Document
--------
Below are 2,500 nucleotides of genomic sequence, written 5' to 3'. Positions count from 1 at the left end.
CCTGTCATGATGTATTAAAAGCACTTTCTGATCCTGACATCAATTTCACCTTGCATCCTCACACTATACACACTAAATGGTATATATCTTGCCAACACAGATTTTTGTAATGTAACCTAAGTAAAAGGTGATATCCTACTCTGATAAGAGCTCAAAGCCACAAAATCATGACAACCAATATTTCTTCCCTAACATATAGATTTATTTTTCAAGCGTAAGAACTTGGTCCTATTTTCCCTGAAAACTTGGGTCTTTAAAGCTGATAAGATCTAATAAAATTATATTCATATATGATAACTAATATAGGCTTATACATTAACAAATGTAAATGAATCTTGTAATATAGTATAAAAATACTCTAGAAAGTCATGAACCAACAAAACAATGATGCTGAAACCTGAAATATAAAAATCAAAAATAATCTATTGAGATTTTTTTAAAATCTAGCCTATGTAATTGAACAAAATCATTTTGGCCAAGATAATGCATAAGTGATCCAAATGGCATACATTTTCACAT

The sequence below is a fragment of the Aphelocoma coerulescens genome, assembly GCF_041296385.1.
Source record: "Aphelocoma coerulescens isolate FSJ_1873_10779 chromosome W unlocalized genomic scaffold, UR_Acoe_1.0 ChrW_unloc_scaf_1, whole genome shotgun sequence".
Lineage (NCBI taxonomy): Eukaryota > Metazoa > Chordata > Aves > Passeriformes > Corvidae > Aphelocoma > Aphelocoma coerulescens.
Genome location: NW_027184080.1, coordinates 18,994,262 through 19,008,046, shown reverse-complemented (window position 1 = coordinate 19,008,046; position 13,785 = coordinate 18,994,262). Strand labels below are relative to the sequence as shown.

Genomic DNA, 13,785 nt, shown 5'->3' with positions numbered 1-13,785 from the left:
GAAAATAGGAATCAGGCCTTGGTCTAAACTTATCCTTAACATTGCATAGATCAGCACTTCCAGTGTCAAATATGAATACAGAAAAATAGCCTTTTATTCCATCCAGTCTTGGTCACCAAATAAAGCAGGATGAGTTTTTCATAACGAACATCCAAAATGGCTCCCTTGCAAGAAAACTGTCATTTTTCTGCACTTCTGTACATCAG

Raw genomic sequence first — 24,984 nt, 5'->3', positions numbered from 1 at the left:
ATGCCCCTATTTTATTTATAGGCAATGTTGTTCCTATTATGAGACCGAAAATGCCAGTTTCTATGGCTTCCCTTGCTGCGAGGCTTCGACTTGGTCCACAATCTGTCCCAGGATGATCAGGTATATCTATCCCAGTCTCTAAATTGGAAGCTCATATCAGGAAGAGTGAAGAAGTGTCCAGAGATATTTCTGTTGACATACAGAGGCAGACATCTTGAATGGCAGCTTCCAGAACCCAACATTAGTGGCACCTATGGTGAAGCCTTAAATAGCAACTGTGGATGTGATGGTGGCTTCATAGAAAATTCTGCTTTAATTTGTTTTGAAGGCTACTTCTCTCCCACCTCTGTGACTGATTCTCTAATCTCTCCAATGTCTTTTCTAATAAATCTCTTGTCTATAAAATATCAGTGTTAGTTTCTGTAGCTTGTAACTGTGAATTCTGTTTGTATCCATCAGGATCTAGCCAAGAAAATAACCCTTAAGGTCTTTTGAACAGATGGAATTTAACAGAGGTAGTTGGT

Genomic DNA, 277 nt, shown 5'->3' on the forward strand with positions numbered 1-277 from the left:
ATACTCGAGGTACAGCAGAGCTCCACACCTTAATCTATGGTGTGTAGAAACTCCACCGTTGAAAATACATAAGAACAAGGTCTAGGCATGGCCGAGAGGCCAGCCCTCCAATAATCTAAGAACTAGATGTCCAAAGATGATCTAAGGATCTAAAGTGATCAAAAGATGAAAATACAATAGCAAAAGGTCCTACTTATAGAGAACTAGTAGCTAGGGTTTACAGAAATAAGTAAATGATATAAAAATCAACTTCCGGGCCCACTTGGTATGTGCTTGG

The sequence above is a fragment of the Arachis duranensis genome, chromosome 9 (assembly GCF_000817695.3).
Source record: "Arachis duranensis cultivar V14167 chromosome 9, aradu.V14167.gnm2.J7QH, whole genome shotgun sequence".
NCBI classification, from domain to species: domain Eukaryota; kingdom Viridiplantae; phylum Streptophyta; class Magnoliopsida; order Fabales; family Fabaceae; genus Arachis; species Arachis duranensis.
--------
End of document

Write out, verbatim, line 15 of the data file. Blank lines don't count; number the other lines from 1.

NCBI classification, from domain to species: domain Eukaryota; kingdom Viridiplantae; phylum Streptophyta; class Magnoliopsida; order Fabales; family Fabaceae; genus Arachis; species Arachis duranensis.